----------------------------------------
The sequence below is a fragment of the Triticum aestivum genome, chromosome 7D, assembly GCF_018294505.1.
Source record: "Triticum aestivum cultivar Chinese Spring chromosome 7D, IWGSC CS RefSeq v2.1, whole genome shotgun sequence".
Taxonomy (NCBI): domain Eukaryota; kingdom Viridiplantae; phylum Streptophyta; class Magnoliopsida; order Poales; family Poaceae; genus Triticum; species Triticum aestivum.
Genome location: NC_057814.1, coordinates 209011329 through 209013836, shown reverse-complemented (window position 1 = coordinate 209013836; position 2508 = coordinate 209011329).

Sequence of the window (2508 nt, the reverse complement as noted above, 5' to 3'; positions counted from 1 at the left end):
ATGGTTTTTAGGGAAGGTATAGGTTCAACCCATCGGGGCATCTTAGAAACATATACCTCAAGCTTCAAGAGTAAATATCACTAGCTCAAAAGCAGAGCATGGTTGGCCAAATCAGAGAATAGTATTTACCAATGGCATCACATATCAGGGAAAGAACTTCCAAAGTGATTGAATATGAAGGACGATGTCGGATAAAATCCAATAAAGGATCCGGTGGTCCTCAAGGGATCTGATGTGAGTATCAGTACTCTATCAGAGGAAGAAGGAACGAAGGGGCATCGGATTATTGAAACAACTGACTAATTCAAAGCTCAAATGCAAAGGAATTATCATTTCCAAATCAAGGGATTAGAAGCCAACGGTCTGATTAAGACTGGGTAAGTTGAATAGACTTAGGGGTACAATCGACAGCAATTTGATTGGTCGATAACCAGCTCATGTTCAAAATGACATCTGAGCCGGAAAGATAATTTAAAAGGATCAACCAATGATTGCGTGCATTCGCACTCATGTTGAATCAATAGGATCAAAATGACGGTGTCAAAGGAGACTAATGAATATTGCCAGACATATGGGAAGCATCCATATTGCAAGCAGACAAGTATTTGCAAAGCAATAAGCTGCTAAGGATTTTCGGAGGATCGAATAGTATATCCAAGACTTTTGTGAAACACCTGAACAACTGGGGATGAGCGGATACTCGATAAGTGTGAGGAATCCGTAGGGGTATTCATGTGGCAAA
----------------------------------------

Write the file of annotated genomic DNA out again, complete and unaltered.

The sequence below is a fragment of the Triticum aestivum genome, chromosome 7D, assembly GCF_018294505.1.
Source record: "Triticum aestivum cultivar Chinese Spring chromosome 7D, IWGSC CS RefSeq v2.1, whole genome shotgun sequence".
Taxonomy (NCBI): domain Eukaryota; kingdom Viridiplantae; phylum Streptophyta; class Magnoliopsida; order Poales; family Poaceae; genus Triticum; species Triticum aestivum.
Genome location: NC_057814.1, coordinates 209011329 through 209013836, shown reverse-complemented (window position 1 = coordinate 209013836; position 2508 = coordinate 209011329).

Sequence of the window (2508 nt, the reverse complement as noted above, 5' to 3'; positions counted from 1 at the left end):
ATGGTTTTTAGGGAAGGTATAGGTTCAACCCATCGGGGCATCTTAGAAACATATACCTCAAGCTTCAAGAGTAAATATCACTAGCTCAAAAGCAGAGCATGGTTGGCCAAATCAGAGAATAGTATTTACCAATGGCATCACATATCAGGGAAAGAACTTCCAAAGTGATTGAATATGAAGGACGATGTCGGATAAAATCCAATAAAGGATCCGGTGGTCCTCAAGGGATCTGATGTGAGTATCAGTACTCTATCAGAGGAAGAAGGAACGAAGGGGCATCGGATTATTGAAACAACTGACTAATTCAAAGCTCAAATGCAAAGGAATTATCATTTCCAAATCAAGGGATTAGAAGCCAACGGTCTGATTAAGACTGGGTAAGTTGAATAGACTTAGGGGTACAATCGACAGCAATTTGATTGGTCGATAACCAGCTCATGTTCAAAATGACATCTGAGCCGGAAAGATAATTTAAAAGGATCAACCAATGATTGCGTGCATTCGCACTCATGTTGAATCAATAGGATCAAAATGACGGTGTCAAAGGAGACTAATGAATATTGCCAGACATATGGGAAGCATCCATATTGCAAGCAGACAAGTATTTGCAAAGCAATAAGCTGCTAAGGATTTTCGGAGGATCGAATAGTATATCCAAGACTTTTGTGAAACACCTGAACAACTGGGGATGAGCGGATACTCGATAAGTGTGAGGAATCCGTAGGGGTATTCATGTGGCAAA